Is proper writing becoming a lost art? Are the heavy hands of journalism so infecting our system that things that used to be “required” in typewritten documents became “optional” to the detriment of sentence clarity? I will give examples, but first, my reasoning.
It goes back to the news, specifically paper media. It was transmitted first by telegram and teletype, which charge by the letter or word. Then the stories were written. But every inch of paper used was precious, so newspaper editors were always on the lookout for ways to shorten articles, use less ink.
I wouldn’t be surprised to discover that that was the reason that several English words are spelled differently and shorter in American, but I find this was mostly the influence of Noah Webster. Words like catalogue/catalog, favour/favor, humour/humor were all shortened because he thought English spelling words unnecessarily complex. He wrote a series of books that became the standard schoolbooks for spelling, grammar, and reading. Later, and after much study, he published the first dictionary which included many words that had never before been included in a dictionary.
But I digress.
Using one fewer comma in one sentence in 100,000 newspapers can save a lot of ink. If it means the sentence doesn’t move to the next line, it means more money is saved. When I was younger, the standard was to have two spaces after every period or colon in a sentence. I don’t know what year this changed, but it is no longer the standard per The Chicago Manual of Style. Likewise with using the last comma in a list of items. [Example: when I was young: “There were apples, pears, and oranges.” New standard: “There were apples, pears and oranges.” Sometimes the lack of this comma doesn’t change the meaning of the sentence as in my example, but there are times it does.
This example is from a proposed piece of legislation in Tennessee [source: http://www.capitol.tn.gov/Bills/107/Bill/HB3621.pdf] on requirements for teaching certain things to school children.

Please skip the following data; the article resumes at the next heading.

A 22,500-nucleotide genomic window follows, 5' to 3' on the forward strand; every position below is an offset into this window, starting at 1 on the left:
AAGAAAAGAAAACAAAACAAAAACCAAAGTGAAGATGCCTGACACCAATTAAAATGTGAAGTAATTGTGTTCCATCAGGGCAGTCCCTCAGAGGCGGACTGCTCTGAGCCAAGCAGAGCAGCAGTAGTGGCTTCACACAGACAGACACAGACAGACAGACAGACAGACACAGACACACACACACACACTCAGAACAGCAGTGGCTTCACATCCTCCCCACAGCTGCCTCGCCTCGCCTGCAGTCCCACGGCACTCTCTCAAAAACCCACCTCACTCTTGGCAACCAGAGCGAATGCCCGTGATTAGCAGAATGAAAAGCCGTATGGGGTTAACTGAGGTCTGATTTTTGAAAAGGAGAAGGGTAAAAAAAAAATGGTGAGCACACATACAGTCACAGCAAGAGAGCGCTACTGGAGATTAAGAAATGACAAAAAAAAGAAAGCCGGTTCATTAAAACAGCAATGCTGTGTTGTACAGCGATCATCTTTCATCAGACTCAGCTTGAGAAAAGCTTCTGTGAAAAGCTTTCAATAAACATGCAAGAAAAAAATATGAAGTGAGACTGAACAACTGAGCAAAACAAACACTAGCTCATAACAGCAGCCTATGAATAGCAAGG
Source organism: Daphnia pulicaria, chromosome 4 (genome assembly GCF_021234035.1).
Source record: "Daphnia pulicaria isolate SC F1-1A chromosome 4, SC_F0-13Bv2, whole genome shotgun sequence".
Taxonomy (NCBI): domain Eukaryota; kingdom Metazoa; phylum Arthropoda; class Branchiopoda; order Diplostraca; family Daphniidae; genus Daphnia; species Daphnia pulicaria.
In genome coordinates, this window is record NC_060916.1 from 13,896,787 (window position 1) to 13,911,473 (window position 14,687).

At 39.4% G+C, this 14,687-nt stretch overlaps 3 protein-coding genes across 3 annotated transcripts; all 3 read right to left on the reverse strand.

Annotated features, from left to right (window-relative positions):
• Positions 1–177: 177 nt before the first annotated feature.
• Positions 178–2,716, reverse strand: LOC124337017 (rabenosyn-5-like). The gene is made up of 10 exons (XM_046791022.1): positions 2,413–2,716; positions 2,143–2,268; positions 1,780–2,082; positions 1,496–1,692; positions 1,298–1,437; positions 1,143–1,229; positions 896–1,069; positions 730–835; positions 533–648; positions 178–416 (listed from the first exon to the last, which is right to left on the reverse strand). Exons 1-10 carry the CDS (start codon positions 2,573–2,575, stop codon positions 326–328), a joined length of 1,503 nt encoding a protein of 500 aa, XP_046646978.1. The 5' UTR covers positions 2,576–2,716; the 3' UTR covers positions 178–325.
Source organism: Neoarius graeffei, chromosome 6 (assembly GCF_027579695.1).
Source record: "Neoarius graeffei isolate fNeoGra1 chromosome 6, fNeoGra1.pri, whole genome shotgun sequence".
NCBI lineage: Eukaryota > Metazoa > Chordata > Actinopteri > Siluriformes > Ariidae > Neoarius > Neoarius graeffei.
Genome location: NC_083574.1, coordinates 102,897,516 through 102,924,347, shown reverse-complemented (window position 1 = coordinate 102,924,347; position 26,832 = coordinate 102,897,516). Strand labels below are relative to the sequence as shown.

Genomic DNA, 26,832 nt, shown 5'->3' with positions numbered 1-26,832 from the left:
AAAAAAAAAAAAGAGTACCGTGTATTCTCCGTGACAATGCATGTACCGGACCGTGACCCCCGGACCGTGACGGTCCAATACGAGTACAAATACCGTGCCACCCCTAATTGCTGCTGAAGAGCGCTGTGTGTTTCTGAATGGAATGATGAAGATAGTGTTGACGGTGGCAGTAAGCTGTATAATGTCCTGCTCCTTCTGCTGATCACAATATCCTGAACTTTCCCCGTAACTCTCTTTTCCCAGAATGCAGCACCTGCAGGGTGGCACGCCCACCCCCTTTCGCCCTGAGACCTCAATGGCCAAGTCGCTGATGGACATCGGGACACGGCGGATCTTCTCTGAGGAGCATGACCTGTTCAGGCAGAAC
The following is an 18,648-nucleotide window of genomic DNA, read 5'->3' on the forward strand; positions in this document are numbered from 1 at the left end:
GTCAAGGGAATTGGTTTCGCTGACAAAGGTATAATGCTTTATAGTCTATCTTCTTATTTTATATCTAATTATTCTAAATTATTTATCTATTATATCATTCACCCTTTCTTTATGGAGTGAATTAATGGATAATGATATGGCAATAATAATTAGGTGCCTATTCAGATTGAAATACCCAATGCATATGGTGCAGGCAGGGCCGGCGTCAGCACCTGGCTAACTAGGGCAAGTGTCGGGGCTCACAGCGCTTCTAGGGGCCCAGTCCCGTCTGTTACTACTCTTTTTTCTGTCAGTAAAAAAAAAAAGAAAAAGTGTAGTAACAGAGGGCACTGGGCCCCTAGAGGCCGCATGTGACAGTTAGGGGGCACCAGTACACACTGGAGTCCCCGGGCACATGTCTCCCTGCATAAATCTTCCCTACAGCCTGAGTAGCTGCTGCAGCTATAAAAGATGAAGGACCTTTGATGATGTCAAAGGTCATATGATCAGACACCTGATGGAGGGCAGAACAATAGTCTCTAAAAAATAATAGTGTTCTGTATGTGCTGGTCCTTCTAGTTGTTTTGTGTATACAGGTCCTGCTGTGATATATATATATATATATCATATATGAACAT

Section 2 (49-6-1301) line (6). “’Family life education’ means an abstinence-centered sex education program that builds a foundation of knowledge and skills relating to character development, human development, decision-making, abstinence, contraception and disease prevention;”
The way this is written, it could be saying they are required to teach contraception PREVENTION. A comma after the word “contraception” completely changes the meaning of this sentence to firmly say they are teaching about “a foundation of knowledge and skills relating to contraception…” Alternatively, swapping the last two items, “disease prevention and contraception,” would have taken away any ambiguity. Mind you, I don’t think it was intentionally written to mean “contraception prevention,” but the ambiguity is there.
Another interesting journalistic way to save ink is to leave important words out of sentences, especially on headlines. It can lead to amusing results when proper sentence structure is not used. When I first read this headline, I thought it was the acquaintance who was still on the loose, which, of course, made no sense at all, “Porn actor suspected of dismembering acquaintance still on the loose.” The fact that the blurb broke before the word “acquaintance” contributed to the confusion putting ” acquaintance still on the loose” all on one line. Here’s the way to make it more clear, but it uses more ink, “Porn actor, suspected of dismembering acquaintance, is still on the loose.” Even leaving out the word “is” and just adding the commas makes this much more clear. Of course, if you want to be contrary, you put the comma here for a completely different meaning, “Porn actor suspected of dismembering, acquaintance still on the loose.”
These are actual poorly worded headlines:
- Eye drops off shelf
- Squad helps dog bite victim
- Dealers will hear car talk at noon
- Enraged cow injures farmer with ax
- Lawmen from Mexico barbecue guests
- Miners refuse to work after death
- Two Soviet ships collide – one dies
- Two sisters reunite after eighteen years at checkout counter
Better grammar could change them to these:
- Eyedrops pulled off shelf
- Squad helps dog-bite victim
- Dealers will hear “car talk” at noon
- Enraged cow injures farmer [or Farmer with ax injured by enraged cow]
- Lawmen from Mexico give barbecue for guests
- Miners refuse to work after death of one
- Two Soviet ships collide – one man dies
- Two sisters reunite at checkout counter after eighteen years
This ends this portion of the rant. There’s more coming on this topic.
Internal jukebox: Quoniam from Poulenc Gloria. I’ll be glad when the concert is over (Sunday, 4 p.m., Georgetown High Performing Arts Center) and I can program my brain for other music.